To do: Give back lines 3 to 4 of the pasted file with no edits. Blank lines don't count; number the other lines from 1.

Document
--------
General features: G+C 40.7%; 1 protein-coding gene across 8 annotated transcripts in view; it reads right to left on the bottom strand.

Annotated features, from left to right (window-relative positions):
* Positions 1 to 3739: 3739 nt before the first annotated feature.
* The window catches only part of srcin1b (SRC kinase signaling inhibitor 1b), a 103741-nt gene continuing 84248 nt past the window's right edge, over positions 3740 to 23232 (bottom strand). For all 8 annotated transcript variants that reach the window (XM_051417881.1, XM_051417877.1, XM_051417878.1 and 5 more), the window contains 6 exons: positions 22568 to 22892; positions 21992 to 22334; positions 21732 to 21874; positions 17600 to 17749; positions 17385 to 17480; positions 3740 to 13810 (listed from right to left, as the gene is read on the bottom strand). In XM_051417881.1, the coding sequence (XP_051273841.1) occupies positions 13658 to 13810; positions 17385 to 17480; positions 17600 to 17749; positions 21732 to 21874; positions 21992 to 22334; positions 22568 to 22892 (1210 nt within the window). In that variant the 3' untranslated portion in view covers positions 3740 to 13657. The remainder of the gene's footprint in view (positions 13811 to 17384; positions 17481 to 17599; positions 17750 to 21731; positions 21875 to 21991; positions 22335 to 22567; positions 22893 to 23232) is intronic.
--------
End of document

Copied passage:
* Positions 1 to 3739: 3739 nt before the first annotated feature.
* The window catches only part of srcin1b (SRC kinase signaling inhibitor 1b), a 103741-nt gene continuing 84248 nt past the window's right edge, over positions 3740 to 23232 (bottom strand). For all 8 annotated transcript variants that reach the window (XM_051417881.1, XM_051417877.1, XM_051417878.1 and 5 more), the window contains 6 exons: positions 22568 to 22892; positions 21992 to 22334; positions 21732 to 21874; positions 17600 to 17749; positions 17385 to 17480; positions 3740 to 13810 (listed from right to left, as the gene is read on the bottom strand). In XM_051417881.1, the coding sequence (XP_051273841.1) occupies positions 13658 to 13810; positions 17385 to 17480; positions 17600 to 17749; positions 21732 to 21874; positions 21992 to 22334; positions 22568 to 22892 (1210 nt within the window). In that variant the 3' untranslated portion in view covers positions 3740 to 13657. The remainder of the gene's footprint in view (positions 13811 to 17384; positions 17481 to 17599; positions 17750 to 21731; positions 21875 to 21991; positions 22335 to 22567; positions 22893 to 23232) is intronic.